This year, we have a great theme to work with, Taking a Stand in History! Students can research a wide range of topics, subject matter, people, and organizations, to create their entry. The topic choices are endless, spanning centuries of national and world history. To set students on the path to a successful NHD experience, there are a few steps teachers can take to assist them:
1. Selection of topic.
a. It is very important to assist students in choosing a topic that will hold their interest. They will be spending the next six months or more totally engrossed in the subject matter. If they are not interested, they will not achieve success. To assist with topic selections, have students make a list of all of the things they participate in, and their individual interests. Have them explore some possible topic ideas from their list. They should do some preliminary research to see what primary sources are available, secondary sources, and possible interviews.
b. I strongly encourage my students to explore family topics. Interview relatives to possibly uncover an interesting piece of family history. Make sure there is enough material out there to develop a well rounded project on whatever topic they settle on. This is the time of year to explore all possible options!Students should not settle on the first topic they come across, until they have researched other possibilities.
c. Encourage your students to attend the Kick Off event!
2. Keep them organized from the beginning!
a. Set your students up with NoodleTools!
Noodletools has an exclusive partnership with National History Day. All students who are creating an NHD project can use this program for free! As an enrolled teacher, all you have to do is sign your school up and create an account. Click on the link to register your school: http://www.noodletools.com/subscribenhd/
NoodleTools can help students track their sources, take notes, organize ideas, and create their annotated bibliographies! It is even up to date with the latest version of MLA -8! This program I have found to be extremely helpful for not only my students, but for myself as well. I can see the progress that is being made by individuals and groups at any time. Plus, I can offer direct electronic feedback! There are tutorials available right on the website to guide students through the program.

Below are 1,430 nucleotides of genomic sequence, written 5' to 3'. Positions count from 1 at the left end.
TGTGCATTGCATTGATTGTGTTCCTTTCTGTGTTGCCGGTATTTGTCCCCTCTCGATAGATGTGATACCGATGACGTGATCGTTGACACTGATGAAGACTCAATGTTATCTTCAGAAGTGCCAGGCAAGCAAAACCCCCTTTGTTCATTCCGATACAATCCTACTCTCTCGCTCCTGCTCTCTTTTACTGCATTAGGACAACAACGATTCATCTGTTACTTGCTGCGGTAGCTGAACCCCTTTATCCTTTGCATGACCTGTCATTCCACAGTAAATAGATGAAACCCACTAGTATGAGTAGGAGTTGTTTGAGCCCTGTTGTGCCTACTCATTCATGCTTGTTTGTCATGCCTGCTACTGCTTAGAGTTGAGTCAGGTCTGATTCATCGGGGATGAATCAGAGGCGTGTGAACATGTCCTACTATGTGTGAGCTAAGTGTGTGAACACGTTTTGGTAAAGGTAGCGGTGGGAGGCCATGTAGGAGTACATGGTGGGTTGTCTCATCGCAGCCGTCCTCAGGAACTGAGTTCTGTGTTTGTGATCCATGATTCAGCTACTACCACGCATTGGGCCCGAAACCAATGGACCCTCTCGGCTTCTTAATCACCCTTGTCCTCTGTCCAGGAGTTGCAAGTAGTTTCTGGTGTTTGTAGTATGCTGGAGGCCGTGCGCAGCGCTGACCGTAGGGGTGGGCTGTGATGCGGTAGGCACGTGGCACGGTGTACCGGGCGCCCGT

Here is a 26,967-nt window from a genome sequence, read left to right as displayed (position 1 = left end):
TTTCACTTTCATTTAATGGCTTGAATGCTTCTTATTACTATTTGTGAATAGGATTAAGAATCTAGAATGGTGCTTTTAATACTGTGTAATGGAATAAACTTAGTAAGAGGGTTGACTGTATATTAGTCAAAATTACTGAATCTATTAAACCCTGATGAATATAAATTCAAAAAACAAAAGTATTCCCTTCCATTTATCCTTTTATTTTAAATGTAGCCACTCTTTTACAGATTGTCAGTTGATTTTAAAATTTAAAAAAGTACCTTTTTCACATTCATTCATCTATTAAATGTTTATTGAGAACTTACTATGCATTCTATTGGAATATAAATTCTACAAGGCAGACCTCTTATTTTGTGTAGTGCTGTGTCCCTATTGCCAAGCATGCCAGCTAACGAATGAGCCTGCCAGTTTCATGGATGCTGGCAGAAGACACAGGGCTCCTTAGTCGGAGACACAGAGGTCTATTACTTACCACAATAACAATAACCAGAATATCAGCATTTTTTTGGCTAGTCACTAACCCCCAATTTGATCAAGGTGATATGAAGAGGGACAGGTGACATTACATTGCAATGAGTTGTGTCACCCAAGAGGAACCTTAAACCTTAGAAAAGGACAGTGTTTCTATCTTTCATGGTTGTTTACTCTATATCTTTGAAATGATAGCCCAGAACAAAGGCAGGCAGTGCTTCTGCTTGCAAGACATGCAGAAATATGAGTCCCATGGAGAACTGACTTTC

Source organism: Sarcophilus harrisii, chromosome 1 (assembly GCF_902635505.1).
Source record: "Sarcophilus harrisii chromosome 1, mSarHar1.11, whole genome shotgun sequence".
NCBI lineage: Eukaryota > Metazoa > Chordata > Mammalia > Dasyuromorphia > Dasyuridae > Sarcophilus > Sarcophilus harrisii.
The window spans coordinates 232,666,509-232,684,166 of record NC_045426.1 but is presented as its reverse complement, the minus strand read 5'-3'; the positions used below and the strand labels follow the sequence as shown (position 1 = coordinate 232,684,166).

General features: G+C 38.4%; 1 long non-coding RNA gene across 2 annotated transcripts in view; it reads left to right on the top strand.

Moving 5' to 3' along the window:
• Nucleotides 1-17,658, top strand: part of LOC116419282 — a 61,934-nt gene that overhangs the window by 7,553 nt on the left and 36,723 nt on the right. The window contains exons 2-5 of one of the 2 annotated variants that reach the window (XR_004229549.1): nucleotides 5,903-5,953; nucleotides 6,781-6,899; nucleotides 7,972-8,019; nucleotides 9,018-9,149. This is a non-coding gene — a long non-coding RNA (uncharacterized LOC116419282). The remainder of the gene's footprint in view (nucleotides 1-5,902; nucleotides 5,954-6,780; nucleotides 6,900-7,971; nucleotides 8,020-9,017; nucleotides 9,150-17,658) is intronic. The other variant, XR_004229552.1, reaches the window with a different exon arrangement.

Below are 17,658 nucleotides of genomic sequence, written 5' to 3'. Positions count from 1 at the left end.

3. Consider Field Trips to research libraries in your area.
One of the best things I have done with my students, is take them on annual field trips! Field trips accomplish several goals throughout the NHD process:
a. Students are introduced to resources they cannot find in their school, or local libraries.
b. Students are given access to transportation they may not otherwise have available to them outside of school.
c. Field trips expand knowledge and create excitement, while teaching valuable research skills! Students feel like real historians!
d. It is a day for students to focus completely on their NHD research without the distraction of regular activities. Groups bond, and projects start to come together.
e. New research questions are asked, and the projects start to take on a life of their own.
f. Most of all, students become engaged in their work! As a teacher, you start to see confidence levels increase among your students.
To some, tackling a National History Day project seems like a daunting task, but if you break it down into steps and make it fun, it will become one of the most rewarding projects you will ever take on! National History Day opens doors to future successes, not only for students, but for teachers too! Check out the special programs offered just for educators at: https://nhd.org/teachers . I strongly encourage you to apply for the Normandy Institute! Applications are now being accepted for the Albert H. Small Normandy Institute: Sacrifice for Freedom 2017. I promise it will be a life changing experience for you!